Saturday, September 27, 2014

The Teeter Totter

It's always exciting when new materials are introduced to our play areas. There's something fresh and exciting for both the children and the teachers when it comes to having something new. Personally, I'm always anxious to see how they will use it and envelop it into their current play schemas. How will it fit into the recent surge of interest in pirates, for example? I'm also anxious to see who will gravitate towards it most. I have my guesses based on the time I spend with the children.

For example, my own daughter is rather impressed by mythical creatures. Dragons, chimeras, and kraakens often take her fancy. My son, however, loves transportation of any sort and longs to adventure on the rides at any given theme park. When we bring something new into our home I'm always interested to see how it will play out between the two of them. A puzzle of a car may have the interest of my son for a moment, but it's my daughter who will sit at the table painstakingly attempting to put together a puzzle that's just beyond her spatial comprehension as of yet. It may not feature her favorite mythical creatures- but it's a mystery she wants to solve. As I watched her last night, failing again and again to find a match for a particular piece, I was reminded of one of our newest additions to our classroom outside: the teeter totter.

The teeter totter has a lot to offer. It's something very different from our other materials outside. It provides gross motor play like the bridge, the climbing structure, or sandbox- but it also inherently requires some teamwork and negotiating. To use a teeter totter you typically need two interested parties. One to sit on each side. Each party rocks the teeter totter back and forth. It can get a little crazy- which is kind of the point. When everything is in sync you get that unmistakable feeling that I can only describe as "being a kid". It feels like flying and somehow you are simultaneously completely in control and not in control at all. I'm sure you all know what I'm speaking of, but if you don't get to a park straightaway! Find the nearest swing set, sit down, and pump until you are flying. Even as an adult it is still one of the best feelings in the world to me.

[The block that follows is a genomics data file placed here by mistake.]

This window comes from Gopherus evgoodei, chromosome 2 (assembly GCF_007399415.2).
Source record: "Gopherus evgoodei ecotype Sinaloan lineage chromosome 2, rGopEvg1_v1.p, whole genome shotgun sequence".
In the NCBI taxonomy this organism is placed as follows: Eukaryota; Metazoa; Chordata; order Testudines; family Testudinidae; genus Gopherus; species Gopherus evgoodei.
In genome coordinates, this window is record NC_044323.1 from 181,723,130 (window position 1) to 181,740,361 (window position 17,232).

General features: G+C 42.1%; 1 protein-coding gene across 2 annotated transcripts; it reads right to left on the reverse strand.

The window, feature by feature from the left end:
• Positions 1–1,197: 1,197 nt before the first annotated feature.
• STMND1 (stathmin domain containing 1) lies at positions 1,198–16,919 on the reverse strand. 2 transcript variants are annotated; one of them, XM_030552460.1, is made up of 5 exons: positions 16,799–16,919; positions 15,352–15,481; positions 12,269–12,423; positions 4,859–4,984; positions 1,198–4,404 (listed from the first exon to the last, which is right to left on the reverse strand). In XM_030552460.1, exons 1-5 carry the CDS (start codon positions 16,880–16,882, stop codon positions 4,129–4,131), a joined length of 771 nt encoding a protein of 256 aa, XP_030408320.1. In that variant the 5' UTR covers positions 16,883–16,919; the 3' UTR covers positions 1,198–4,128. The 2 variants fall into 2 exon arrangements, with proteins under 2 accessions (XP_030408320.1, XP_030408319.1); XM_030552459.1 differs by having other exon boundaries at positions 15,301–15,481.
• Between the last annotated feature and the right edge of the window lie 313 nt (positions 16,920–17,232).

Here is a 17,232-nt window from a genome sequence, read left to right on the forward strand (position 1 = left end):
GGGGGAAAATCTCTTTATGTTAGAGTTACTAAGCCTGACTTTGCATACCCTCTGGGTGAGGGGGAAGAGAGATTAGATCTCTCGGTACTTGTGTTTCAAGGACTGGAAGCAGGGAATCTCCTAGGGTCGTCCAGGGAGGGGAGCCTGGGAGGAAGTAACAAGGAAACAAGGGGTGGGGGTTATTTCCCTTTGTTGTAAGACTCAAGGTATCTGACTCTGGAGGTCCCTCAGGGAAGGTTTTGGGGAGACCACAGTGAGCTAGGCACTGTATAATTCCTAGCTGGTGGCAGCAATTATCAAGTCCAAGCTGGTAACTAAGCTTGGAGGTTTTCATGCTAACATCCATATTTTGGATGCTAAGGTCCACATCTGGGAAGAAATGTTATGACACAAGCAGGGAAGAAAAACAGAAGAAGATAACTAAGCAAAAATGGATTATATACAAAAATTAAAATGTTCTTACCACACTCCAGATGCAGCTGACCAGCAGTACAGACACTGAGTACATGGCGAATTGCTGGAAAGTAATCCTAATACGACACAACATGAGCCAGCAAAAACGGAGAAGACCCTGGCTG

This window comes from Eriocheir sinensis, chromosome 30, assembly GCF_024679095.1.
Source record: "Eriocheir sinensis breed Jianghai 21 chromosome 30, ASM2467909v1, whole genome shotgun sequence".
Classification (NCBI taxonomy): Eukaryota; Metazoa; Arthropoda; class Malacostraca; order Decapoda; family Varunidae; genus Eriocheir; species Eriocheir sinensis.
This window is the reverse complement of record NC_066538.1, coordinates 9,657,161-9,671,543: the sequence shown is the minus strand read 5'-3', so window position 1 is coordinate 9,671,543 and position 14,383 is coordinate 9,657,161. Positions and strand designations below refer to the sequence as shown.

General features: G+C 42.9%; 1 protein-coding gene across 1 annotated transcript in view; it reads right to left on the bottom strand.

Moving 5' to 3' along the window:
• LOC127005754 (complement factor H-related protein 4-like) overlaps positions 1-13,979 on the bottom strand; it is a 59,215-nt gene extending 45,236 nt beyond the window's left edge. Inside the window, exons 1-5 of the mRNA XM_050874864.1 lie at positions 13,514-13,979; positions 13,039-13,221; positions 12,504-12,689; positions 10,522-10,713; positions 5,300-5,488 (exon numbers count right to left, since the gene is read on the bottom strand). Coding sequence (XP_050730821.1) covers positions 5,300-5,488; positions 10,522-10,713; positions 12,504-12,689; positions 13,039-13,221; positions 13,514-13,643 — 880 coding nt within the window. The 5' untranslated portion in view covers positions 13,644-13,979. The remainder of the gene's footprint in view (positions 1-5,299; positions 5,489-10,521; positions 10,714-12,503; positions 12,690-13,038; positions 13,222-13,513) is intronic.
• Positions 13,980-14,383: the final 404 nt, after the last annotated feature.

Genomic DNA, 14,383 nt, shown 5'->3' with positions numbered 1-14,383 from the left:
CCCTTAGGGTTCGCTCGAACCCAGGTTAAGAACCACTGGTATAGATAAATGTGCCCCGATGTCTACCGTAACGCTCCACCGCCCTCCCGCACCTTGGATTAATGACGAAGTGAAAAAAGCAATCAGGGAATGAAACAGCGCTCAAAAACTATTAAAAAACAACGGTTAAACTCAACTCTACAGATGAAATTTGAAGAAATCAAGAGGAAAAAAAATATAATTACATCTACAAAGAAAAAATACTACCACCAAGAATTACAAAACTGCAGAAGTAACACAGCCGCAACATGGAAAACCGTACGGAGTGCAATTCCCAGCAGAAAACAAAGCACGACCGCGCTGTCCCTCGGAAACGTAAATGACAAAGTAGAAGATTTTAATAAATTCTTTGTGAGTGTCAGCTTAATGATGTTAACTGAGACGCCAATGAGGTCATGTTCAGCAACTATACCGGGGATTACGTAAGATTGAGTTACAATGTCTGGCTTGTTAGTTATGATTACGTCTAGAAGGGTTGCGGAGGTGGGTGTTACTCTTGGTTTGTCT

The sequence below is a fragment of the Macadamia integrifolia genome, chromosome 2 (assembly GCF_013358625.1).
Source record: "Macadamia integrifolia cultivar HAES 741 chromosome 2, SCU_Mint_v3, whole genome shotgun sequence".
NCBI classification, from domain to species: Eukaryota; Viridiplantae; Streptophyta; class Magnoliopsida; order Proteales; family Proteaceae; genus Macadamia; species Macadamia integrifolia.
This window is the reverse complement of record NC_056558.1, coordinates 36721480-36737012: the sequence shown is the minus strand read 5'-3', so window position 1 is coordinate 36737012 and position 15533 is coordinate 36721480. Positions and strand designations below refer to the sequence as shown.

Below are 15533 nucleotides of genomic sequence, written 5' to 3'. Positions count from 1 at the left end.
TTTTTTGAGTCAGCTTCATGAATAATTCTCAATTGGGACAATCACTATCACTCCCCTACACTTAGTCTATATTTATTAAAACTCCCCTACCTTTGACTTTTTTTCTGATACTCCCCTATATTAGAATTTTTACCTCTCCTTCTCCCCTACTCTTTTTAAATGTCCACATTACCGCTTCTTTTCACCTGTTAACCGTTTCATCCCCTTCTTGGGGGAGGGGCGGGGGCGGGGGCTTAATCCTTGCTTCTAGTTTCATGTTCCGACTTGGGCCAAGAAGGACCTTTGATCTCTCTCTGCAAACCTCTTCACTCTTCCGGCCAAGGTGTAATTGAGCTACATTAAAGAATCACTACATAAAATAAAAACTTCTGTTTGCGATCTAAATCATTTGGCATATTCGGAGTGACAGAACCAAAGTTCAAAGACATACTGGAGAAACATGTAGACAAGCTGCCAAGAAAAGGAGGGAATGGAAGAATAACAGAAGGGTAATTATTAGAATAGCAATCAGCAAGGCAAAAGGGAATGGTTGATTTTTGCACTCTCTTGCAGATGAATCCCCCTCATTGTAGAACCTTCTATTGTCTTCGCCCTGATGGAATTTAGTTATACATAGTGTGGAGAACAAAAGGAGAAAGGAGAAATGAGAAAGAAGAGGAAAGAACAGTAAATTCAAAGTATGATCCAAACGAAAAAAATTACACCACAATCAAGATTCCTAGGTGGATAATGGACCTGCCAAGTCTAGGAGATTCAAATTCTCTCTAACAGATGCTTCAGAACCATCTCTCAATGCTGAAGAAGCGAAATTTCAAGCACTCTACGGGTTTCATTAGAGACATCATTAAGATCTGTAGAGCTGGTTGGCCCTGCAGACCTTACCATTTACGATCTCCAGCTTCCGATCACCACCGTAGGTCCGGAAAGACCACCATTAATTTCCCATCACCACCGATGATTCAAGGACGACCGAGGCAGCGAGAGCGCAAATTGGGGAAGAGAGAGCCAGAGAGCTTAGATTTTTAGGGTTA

The teeter totter quickly attracted everyone's attention. At first, everyone wanted to use it simply because it was new. There's an excitement that comes with being new that no one can really argue against. There were lines to use the teeter totter and a LOT of teacher guidance during play to help everyone negotiate and get used to how this new thing worked. After a while, though, the lines diminished and it became simply another fixture of our outside play. This is when I started observing it. Now that it was a trusted part of our yard, how would the children use it?

Quickly it ceased to be a teeter totter. It was a ship at sea and the captain had fallen overboard! It was a rocket ship in outer space waiting to come home! It was a house for two mommies and one very demanding daughter! It was a hiding spot for bad guys who had taken ALL the flowers from the vase! The great thing about play is the limitless options for what something can be. The teeter totter had not only a purpose but a story behind that purpose. Of course, it was also the sight of many, many negotiations.

As I said earlier, a teeter totter typically requires two interested parties. However, most of the play that takes up our time outside has more than two interested parties. Often there is a few groups of two to three children playing at once and occasionally you may see a larger group of five or more. The teeter totter in our classroom particularly called to groups of three. There is a small seat in the middle to help the stability of the teeter totter which, to many of those involved in play outside, looks to be the best possible spot for a third person to sit. Though I observed many such negotiations, I would love to share one in particular.

TUS, JK, SC, AS, LC, and EF are gathered around the teeter totter.
TUS: This is a rocket ship!
JK: Yeah and I'm just an astronaut guy!
SC: Me too, guys!
TUS: No! You can't sit there! It's just two people.

SC: I want to!
EF approaches and watches TUS, JK, and SC closely. She puts her hands on the teeter totter.
TUS: No! Don't touch it.
EF watches him closely but doesn't move her hands.
TUS: Okay, you can touch it! But no one can sit here.
TUS and JK begin to rock back and forth. EF and SC use their hands to help move the teeter totter.
SC: It's fast!
EF stops moving it and starts to climb on. TUS watches her but doesn't say anything.
TUS: Okay, I guess you can sit there. We have to move it on our own, though.

SC begins to help move it.
JK: We have to move it on our own!
SC: I want to!
LC: Guys! You have to sit on it! You can't touch it.
SC: Okay.
AS: Maybe we can have turns next?
TUS: Yeah! You guys can all have turns next!

After about ten more seconds of rocking everyone but EF leaves for a different rocket ship.